The present study examined whether sepsis exacerbates the diabetes-induced peripheral and hepatic insulin resistance. Vascular catheters were placed in diabetic (70 mg/kg streptozotocin, 4-wk duration) and nondiabetic rats, and sepsis was produced by subcutaneous injections of live Escherichia coli. Basal glucose metabolism was determined with the use of [3-3H]glucose initiated 18 h after the first injection of bacteria. Thereafter, in vivo insulin action was assessed with the use of the euglycemic hyperinsulinemic clamp technique. Sepsis in nondiabetic rats produced a 57% reduction in the maximal responsiveness for the insulin-induced increase in total glucose utilization compared with nondiabetic nonseptic animals. Diabetes alone decreased both insulin sensitivity and responsiveness. When the septic insult was superimposed on the diabetic condition, the maximum responsiveness was unchanged compared with non-septic diabetic rats, but the 50% maximally efficient dose was reduced from 817 to 190 μU/ml, suggesting an improvement in insulin sensitivity. Sepsis did not alter the insulin-induced suppression of hepatic glucose output in either nondiabetic or diabetic animals. Sepsis increased the plasma concentrations of epinephrine, norepinephrine, glucagon, and corticosterone in both nondiabetic and diabetic rats; however, the elevation in catecholamines and glucagon was 65 to 250% greater in the diabetic animals. These results indicate that hypermetabolic sepsis produces peripheral insulin resistance in nondiabetic rats but does not worsen the preexisting insulin resistance in diabetic animals, despite the higher prevailing blood levels of glucagon and catecholamines.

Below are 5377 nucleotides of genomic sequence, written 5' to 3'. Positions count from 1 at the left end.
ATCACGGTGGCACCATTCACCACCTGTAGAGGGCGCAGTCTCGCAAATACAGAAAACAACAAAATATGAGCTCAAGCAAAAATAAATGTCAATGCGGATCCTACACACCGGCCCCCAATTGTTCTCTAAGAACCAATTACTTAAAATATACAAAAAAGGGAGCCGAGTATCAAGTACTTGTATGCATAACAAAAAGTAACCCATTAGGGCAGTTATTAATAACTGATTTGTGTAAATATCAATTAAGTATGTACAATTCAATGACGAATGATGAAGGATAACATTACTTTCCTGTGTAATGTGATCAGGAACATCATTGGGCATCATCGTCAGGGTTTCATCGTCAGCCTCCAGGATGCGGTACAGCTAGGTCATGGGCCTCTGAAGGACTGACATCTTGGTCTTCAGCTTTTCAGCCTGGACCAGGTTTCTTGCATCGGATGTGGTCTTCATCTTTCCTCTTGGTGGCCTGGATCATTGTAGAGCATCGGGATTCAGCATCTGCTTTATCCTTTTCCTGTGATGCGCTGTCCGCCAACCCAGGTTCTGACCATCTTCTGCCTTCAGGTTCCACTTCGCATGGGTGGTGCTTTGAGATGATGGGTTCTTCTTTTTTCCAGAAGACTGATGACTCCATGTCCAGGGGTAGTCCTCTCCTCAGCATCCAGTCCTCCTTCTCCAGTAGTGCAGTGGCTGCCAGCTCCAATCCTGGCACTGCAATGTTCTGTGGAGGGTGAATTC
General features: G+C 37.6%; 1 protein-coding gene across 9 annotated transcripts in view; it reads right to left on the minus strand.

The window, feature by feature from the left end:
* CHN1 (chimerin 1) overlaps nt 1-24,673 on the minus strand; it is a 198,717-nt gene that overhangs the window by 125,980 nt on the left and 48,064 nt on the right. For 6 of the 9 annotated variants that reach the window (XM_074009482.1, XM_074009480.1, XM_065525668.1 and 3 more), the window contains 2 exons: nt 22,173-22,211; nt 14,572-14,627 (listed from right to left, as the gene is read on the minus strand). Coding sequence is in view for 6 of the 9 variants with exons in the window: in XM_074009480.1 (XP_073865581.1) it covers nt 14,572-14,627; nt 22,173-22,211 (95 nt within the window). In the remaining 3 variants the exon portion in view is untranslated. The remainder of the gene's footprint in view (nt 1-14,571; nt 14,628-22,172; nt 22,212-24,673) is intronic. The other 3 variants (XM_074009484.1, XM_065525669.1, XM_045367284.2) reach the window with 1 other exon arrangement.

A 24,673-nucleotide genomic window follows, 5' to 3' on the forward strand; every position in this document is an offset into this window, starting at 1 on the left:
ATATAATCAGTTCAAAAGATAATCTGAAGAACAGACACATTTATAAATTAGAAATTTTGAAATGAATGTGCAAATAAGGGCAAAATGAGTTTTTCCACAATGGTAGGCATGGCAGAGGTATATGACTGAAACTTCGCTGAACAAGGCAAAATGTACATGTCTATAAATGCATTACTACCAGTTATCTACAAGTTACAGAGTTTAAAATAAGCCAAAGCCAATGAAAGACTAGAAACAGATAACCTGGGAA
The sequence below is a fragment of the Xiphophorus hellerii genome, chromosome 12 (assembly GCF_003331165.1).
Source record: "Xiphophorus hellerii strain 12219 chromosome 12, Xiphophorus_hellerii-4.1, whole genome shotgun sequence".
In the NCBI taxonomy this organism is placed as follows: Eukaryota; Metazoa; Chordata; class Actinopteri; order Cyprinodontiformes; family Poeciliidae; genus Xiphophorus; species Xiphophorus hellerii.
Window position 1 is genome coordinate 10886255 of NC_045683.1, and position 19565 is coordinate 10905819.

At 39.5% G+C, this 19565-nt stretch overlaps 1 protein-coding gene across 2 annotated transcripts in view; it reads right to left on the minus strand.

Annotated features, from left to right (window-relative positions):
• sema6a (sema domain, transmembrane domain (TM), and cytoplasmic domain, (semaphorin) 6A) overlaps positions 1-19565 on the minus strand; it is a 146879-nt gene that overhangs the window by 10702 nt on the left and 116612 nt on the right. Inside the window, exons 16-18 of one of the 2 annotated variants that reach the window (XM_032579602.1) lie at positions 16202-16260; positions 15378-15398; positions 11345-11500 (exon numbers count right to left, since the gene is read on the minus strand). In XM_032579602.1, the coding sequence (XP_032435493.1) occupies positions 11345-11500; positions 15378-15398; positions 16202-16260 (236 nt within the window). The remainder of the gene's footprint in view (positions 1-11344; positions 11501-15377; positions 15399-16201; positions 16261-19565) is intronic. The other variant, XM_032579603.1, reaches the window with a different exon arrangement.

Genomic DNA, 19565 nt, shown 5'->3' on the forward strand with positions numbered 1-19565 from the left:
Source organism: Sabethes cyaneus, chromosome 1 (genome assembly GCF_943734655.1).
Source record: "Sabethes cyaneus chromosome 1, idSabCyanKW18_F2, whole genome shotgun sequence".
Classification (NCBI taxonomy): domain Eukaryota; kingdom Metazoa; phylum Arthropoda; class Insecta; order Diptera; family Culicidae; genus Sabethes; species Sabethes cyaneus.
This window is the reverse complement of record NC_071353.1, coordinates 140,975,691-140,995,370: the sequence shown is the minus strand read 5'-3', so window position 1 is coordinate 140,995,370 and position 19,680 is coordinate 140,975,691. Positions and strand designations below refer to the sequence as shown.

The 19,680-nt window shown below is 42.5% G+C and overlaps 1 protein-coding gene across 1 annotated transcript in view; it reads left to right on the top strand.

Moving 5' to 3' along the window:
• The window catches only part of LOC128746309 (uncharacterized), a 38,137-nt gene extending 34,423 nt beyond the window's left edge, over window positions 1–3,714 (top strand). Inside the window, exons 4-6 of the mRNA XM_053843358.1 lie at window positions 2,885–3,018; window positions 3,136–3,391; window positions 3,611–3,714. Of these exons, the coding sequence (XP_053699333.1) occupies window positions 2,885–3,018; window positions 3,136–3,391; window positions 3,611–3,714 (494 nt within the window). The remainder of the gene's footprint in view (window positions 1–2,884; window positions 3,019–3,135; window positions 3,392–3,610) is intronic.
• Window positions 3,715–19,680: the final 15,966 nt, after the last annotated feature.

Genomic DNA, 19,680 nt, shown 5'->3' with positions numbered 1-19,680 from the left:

|Original language||English (US)|
|Journal||American Journal of Physiology - Endocrinology and Metabolism|
|State||Published - Jan 1 1989|
All Science Journal Classification (ASJC) codes
- Endocrinology, Diabetes and Metabolism
- Physiology (medical)